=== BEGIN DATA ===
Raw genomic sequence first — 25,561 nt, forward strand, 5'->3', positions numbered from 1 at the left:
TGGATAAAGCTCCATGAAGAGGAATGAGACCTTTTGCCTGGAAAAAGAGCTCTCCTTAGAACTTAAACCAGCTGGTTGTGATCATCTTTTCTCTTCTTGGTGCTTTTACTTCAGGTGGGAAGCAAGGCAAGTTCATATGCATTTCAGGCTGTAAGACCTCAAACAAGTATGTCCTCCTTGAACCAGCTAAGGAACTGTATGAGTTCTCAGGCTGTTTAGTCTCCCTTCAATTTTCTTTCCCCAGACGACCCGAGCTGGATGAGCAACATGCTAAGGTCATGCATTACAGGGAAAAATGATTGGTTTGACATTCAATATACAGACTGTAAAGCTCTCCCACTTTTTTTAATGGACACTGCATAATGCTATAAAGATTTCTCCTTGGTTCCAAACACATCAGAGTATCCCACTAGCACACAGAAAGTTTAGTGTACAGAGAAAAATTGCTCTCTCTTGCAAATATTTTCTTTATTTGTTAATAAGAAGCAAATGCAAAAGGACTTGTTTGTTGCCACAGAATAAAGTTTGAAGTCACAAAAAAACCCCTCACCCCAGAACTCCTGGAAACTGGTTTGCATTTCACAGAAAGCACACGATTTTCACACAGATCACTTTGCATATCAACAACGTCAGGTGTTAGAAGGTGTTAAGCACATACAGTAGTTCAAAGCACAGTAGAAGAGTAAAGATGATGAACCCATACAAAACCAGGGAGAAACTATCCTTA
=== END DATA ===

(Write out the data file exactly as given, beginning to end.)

Raw genomic sequence first — 25,561 nt, forward strand, 5'->3', positions numbered from 1 at the left:
TGGATAAAGCTCCATGAAGAGGAATGAGACCTTTTGCCTGGAAAAAGAGCTCTCCTTAGAACTTAAACCAGCTGGTTGTGATCATCTTTTCTCTTCTTGGTGCTTTTACTTCAGGTGGGAAGCAAGGCAAGTTCATATGCATTTCAGGCTGTAAGACCTCAAACAAGTATGTCCTCCTTGAACCAGCTAAGGAACTGTATGAGTTCTCAGGCTGTTTAGTCTCCCTTCAATTTTCTTTCCCCAGACGACCCGAGCTGGATGAGCAACATGCTAAGGTCATGCATTACAGGGAAAAATGATTGGTTTGACATTCAATATACAGACTGTAAAGCTCTCCCACTTTTTTTAATGGACACTGCATAATGCTATAAAGATTTCTCCTTGGTTCCAAACACATCAGAGTATCCCACTAGCACACAGAAAGTTTAGTGTACAGAGAAAAATTGCTCTCTCTTGCAAATATTTTCTTTATTTGTTAATAAGAAGCAAATGCAAAAGGACTTGTTTGTTGCCACAGAATAAAGTTTGAAGTCACAAAAAAACCCCTCACCCCAGAACTCCTGGAAACTGGTTTGCATTTCACAGAAAGCACACGATTTTCACACAGATCACTTTGCATATCAACAACGTCAGGTGTTAGAAGGTGTTAAGCACATACAGTAGTTCAAAGCACAGTAGAAGAGTAAAGATGATGAACCCATACAAAACCAGGGAGAAACTATCCTTA